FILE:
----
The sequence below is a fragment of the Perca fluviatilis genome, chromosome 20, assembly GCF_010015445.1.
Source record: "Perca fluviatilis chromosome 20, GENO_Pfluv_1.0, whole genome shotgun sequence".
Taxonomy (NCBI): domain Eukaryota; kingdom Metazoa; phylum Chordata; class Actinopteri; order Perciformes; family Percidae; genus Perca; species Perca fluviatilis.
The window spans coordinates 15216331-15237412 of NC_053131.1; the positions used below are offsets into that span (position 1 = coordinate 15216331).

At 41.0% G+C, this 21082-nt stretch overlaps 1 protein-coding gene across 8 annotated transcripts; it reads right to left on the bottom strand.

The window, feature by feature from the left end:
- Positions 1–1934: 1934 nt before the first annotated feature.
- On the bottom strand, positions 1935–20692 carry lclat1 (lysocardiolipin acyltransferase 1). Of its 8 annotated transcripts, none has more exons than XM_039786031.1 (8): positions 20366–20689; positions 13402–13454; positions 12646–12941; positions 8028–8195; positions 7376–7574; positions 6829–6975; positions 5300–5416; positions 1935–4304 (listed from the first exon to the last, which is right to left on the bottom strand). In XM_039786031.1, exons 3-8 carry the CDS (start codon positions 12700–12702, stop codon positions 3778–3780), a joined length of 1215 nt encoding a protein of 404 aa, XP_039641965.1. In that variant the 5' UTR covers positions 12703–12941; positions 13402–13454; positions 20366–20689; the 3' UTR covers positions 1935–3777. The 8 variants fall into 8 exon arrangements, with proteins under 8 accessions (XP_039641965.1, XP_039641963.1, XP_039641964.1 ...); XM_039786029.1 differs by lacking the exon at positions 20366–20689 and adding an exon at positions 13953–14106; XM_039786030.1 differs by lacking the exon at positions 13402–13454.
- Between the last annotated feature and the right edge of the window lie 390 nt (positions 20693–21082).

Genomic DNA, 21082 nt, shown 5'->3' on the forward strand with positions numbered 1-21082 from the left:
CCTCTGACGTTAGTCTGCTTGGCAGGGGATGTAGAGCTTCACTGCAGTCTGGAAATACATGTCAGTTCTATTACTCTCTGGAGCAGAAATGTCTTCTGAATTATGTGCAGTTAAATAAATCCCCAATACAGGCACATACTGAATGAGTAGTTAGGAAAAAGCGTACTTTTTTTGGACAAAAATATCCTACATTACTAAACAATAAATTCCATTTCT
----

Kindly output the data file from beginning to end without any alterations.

The sequence below is a fragment of the Perca fluviatilis genome, chromosome 20, assembly GCF_010015445.1.
Source record: "Perca fluviatilis chromosome 20, GENO_Pfluv_1.0, whole genome shotgun sequence".
Taxonomy (NCBI): domain Eukaryota; kingdom Metazoa; phylum Chordata; class Actinopteri; order Perciformes; family Percidae; genus Perca; species Perca fluviatilis.
The window spans coordinates 15216331-15237412 of NC_053131.1; the positions used below are offsets into that span (position 1 = coordinate 15216331).

At 41.0% G+C, this 21082-nt stretch overlaps 1 protein-coding gene across 8 annotated transcripts; it reads right to left on the bottom strand.

The window, feature by feature from the left end:
- Positions 1–1934: 1934 nt before the first annotated feature.
- On the bottom strand, positions 1935–20692 carry lclat1 (lysocardiolipin acyltransferase 1). Of its 8 annotated transcripts, none has more exons than XM_039786031.1 (8): positions 20366–20689; positions 13402–13454; positions 12646–12941; positions 8028–8195; positions 7376–7574; positions 6829–6975; positions 5300–5416; positions 1935–4304 (listed from the first exon to the last, which is right to left on the bottom strand). In XM_039786031.1, exons 3-8 carry the CDS (start codon positions 12700–12702, stop codon positions 3778–3780), a joined length of 1215 nt encoding a protein of 404 aa, XP_039641965.1. In that variant the 5' UTR covers positions 12703–12941; positions 13402–13454; positions 20366–20689; the 3' UTR covers positions 1935–3777. The 8 variants fall into 8 exon arrangements, with proteins under 8 accessions (XP_039641965.1, XP_039641963.1, XP_039641964.1 ...); XM_039786029.1 differs by lacking the exon at positions 20366–20689 and adding an exon at positions 13953–14106; XM_039786030.1 differs by lacking the exon at positions 13402–13454.
- Between the last annotated feature and the right edge of the window lie 390 nt (positions 20693–21082).

Genomic DNA, 21082 nt, shown 5'->3' on the forward strand with positions numbered 1-21082 from the left:
CCTCTGACGTTAGTCTGCTTGGCAGGGGATGTAGAGCTTCACTGCAGTCTGGAAATACATGTCAGTTCTATTACTCTCTGGAGCAGAAATGTCTTCTGAATTATGTGCAGTTAAATAAATCCCCAATACAGGCACATACTGAATGAGTAGTTAGGAAAAAGCGTACTTTTTTTGGACAAAAATATCCTACATTACTAAACAATAAATTCCATTTCT